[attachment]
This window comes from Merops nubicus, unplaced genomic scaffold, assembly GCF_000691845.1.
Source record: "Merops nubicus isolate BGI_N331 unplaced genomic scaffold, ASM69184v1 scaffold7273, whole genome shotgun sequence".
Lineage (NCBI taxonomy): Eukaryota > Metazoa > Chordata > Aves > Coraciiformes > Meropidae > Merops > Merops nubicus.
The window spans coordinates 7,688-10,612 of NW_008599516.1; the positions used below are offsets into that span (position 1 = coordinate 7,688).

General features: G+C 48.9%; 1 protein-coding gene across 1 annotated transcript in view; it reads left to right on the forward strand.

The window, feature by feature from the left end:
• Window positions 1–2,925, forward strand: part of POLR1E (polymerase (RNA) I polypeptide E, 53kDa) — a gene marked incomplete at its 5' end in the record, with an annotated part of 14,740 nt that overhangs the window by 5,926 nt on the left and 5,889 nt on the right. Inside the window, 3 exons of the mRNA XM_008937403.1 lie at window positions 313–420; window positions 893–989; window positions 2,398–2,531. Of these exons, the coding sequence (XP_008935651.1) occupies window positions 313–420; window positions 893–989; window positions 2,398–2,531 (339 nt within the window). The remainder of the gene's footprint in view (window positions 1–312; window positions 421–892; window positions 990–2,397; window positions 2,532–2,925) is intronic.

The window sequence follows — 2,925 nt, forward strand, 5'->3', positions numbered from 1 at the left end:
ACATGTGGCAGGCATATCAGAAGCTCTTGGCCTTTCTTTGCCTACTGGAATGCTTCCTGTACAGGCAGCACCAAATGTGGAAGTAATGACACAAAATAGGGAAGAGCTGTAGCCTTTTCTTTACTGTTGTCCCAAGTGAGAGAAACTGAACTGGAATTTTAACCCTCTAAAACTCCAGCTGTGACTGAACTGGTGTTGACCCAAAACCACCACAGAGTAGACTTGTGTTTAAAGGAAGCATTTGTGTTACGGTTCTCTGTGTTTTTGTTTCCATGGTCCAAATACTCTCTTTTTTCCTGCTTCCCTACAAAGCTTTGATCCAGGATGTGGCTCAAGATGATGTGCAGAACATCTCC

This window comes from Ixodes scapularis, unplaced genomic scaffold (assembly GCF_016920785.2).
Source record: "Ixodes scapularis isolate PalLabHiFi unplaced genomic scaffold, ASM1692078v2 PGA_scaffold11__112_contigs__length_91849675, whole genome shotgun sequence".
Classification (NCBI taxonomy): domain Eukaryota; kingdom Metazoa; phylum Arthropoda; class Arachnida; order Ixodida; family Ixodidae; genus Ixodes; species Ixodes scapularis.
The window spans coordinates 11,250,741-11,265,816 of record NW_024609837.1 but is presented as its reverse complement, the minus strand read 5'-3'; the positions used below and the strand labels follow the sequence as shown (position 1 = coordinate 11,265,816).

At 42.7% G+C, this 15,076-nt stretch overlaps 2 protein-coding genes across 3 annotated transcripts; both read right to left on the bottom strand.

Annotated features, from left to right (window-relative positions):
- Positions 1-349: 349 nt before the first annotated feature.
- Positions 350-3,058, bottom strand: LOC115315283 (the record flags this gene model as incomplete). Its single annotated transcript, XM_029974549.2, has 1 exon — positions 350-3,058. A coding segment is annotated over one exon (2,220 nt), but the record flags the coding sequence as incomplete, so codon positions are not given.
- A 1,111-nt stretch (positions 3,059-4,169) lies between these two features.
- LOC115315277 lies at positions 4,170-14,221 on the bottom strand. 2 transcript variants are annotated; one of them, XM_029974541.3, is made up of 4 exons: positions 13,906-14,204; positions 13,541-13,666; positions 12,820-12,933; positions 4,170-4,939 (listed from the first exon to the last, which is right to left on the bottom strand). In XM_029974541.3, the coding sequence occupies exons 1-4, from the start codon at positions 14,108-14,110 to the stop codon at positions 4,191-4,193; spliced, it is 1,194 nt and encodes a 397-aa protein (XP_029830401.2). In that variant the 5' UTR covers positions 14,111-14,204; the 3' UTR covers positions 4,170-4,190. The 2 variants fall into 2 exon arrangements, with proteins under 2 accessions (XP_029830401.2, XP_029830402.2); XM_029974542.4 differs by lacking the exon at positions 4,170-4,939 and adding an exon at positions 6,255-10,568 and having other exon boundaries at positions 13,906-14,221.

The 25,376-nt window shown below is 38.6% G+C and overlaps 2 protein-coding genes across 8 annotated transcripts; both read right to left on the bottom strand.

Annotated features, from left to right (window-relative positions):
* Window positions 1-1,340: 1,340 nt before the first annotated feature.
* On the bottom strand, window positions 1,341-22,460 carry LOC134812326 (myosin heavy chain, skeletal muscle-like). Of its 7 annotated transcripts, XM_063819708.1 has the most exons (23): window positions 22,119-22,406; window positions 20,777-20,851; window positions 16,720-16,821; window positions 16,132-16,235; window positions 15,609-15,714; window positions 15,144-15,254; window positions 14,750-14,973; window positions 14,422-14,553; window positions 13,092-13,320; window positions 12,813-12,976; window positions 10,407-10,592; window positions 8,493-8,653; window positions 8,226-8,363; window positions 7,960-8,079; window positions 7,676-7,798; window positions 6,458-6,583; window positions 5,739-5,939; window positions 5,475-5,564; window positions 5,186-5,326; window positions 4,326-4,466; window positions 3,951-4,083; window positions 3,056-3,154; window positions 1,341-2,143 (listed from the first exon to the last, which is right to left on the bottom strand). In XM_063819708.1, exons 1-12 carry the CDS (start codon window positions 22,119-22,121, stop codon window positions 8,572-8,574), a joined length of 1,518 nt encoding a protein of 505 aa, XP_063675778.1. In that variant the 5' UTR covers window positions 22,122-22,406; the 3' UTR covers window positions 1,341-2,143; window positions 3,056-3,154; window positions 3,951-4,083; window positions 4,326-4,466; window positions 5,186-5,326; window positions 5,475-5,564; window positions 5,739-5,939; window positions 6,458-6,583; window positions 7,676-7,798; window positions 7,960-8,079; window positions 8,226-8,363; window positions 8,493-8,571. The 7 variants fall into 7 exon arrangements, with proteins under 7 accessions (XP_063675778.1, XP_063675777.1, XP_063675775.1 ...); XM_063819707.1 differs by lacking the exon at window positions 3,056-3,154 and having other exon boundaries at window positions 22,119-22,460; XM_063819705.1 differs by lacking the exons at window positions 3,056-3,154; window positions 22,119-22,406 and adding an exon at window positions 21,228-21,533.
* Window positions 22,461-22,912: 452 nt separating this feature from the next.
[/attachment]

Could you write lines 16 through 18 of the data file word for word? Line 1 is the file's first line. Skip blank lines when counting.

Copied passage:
- Positions 1-349: 349 nt before the first annotated feature.
- Positions 350-3,058, bottom strand: LOC115315283 (the record flags this gene model as incomplete). Its single annotated transcript, XM_029974549.2, has 1 exon — positions 350-3,058. A coding segment is annotated over one exon (2,220 nt), but the record flags the coding sequence as incomplete, so codon positions are not given.
- A 1,111-nt stretch (positions 3,059-4,169) lies between these two features.